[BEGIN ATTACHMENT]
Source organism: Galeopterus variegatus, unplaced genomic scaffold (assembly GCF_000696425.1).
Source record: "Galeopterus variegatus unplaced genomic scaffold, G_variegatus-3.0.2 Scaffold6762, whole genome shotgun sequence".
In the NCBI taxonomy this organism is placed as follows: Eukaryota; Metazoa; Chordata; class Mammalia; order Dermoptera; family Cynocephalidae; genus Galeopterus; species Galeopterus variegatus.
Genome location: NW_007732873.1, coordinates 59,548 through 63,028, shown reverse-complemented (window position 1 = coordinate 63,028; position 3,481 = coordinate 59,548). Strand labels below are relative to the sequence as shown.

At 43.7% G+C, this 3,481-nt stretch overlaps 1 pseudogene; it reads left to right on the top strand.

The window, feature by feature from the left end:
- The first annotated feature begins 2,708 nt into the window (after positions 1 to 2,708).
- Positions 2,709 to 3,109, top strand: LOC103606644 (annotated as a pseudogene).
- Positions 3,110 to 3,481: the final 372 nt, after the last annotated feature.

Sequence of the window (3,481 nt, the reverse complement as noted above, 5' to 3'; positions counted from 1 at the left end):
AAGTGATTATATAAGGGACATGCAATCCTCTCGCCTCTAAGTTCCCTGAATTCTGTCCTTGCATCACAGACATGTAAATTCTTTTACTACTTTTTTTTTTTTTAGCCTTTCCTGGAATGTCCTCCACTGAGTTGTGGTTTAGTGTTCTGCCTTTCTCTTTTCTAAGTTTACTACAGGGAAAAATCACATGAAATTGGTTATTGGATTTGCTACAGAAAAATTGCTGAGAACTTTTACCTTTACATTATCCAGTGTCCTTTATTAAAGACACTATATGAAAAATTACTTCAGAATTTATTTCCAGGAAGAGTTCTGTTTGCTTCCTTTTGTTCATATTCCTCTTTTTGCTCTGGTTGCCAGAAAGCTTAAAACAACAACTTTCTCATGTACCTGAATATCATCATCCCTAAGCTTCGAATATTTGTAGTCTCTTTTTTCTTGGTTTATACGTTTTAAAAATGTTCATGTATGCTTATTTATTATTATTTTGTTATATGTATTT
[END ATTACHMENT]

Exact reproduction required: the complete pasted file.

Source organism: Galeopterus variegatus, unplaced genomic scaffold (assembly GCF_000696425.1).
Source record: "Galeopterus variegatus unplaced genomic scaffold, G_variegatus-3.0.2 Scaffold6762, whole genome shotgun sequence".
In the NCBI taxonomy this organism is placed as follows: Eukaryota; Metazoa; Chordata; class Mammalia; order Dermoptera; family Cynocephalidae; genus Galeopterus; species Galeopterus variegatus.
Genome location: NW_007732873.1, coordinates 59,548 through 63,028, shown reverse-complemented (window position 1 = coordinate 63,028; position 3,481 = coordinate 59,548). Strand labels below are relative to the sequence as shown.

At 43.7% G+C, this 3,481-nt stretch overlaps 1 pseudogene; it reads left to right on the top strand.

The window, feature by feature from the left end:
- The first annotated feature begins 2,708 nt into the window (after positions 1 to 2,708).
- Positions 2,709 to 3,109, top strand: LOC103606644 (annotated as a pseudogene).
- Positions 3,110 to 3,481: the final 372 nt, after the last annotated feature.

Sequence of the window (3,481 nt, the reverse complement as noted above, 5' to 3'; positions counted from 1 at the left end):
AAGTGATTATATAAGGGACATGCAATCCTCTCGCCTCTAAGTTCCCTGAATTCTGTCCTTGCATCACAGACATGTAAATTCTTTTACTACTTTTTTTTTTTTTAGCCTTTCCTGGAATGTCCTCCACTGAGTTGTGGTTTAGTGTTCTGCCTTTCTCTTTTCTAAGTTTACTACAGGGAAAAATCACATGAAATTGGTTATTGGATTTGCTACAGAAAAATTGCTGAGAACTTTTACCTTTACATTATCCAGTGTCCTTTATTAAAGACACTATATGAAAAATTACTTCAGAATTTATTTCCAGGAAGAGTTCTGTTTGCTTCCTTTTGTTCATATTCCTCTTTTTGCTCTGGTTGCCAGAAAGCTTAAAACAACAACTTTCTCATGTACCTGAATATCATCATCCCTAAGCTTCGAATATTTGTAGTCTCTTTTTTCTTGGTTTATACGTTTTAAAAATGTTCATGTATGCTTATTTATTATTATTTTGTTATATGTATTT